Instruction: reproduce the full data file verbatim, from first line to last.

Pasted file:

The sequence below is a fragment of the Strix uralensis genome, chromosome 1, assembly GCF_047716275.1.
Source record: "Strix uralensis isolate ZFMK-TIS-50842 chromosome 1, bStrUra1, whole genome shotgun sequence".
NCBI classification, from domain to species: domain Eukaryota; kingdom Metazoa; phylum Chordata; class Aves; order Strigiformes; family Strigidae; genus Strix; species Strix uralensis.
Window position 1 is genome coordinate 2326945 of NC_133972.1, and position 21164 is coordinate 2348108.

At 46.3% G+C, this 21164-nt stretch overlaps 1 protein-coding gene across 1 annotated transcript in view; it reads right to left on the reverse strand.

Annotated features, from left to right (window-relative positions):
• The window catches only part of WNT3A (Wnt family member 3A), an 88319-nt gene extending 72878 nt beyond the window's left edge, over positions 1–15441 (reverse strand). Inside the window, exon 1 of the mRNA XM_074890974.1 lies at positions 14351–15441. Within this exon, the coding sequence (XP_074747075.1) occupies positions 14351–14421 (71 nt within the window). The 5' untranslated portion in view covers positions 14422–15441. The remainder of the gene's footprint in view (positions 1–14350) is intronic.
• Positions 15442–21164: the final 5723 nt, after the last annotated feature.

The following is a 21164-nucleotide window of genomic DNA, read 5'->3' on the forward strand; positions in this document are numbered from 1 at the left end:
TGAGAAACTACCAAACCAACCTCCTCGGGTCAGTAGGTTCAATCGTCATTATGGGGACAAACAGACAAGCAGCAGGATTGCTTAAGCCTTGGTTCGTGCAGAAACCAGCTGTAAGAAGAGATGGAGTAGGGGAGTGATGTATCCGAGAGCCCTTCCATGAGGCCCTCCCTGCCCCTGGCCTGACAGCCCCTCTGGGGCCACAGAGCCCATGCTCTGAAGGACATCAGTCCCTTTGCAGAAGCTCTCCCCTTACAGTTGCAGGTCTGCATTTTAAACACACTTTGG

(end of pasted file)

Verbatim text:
The sequence below is a fragment of the Strix uralensis genome, chromosome 1, assembly GCF_047716275.1.
Source record: "Strix uralensis isolate ZFMK-TIS-50842 chromosome 1, bStrUra1, whole genome shotgun sequence".
NCBI classification, from domain to species: domain Eukaryota; kingdom Metazoa; phylum Chordata; class Aves; order Strigiformes; family Strigidae; genus Strix; species Strix uralensis.
Window position 1 is genome coordinate 2326945 of NC_133972.1, and position 21164 is coordinate 2348108.

At 46.3% G+C, this 21164-nt stretch overlaps 1 protein-coding gene across 1 annotated transcript in view; it reads right to left on the reverse strand.

Annotated features, from left to right (window-relative positions):
• The window catches only part of WNT3A (Wnt family member 3A), an 88319-nt gene extending 72878 nt beyond the window's left edge, over positions 1–15441 (reverse strand). Inside the window, exon 1 of the mRNA XM_074890974.1 lies at positions 14351–15441. Within this exon, the coding sequence (XP_074747075.1) occupies positions 14351–14421 (71 nt within the window). The 5' untranslated portion in view covers positions 14422–15441. The remainder of the gene's footprint in view (positions 1–14350) is intronic.
• Positions 15442–21164: the final 5723 nt, after the last annotated feature.

The following is a 21164-nucleotide window of genomic DNA, read 5'->3' on the forward strand; positions in this document are numbered from 1 at the left end:
TGAGAAACTACCAAACCAACCTCCTCGGGTCAGTAGGTTCAATCGTCATTATGGGGACAAACAGACAAGCAGCAGGATTGCTTAAGCCTTGGTTCGTGCAGAAACCAGCTGTAAGAAGAGATGGAGTAGGGGAGTGATGTATCCGAGAGCCCTTCCATGAGGCCCTCCCTGCCCCTGGCCTGACAGCCCCTCTGGGGCCACAGAGCCCATGCTCTGAAGGACATCAGTCCCTTTGCAGAAGCTCTCCCCTTACAGTTGCAGGTCTGCATTTTAAACACACTTTGG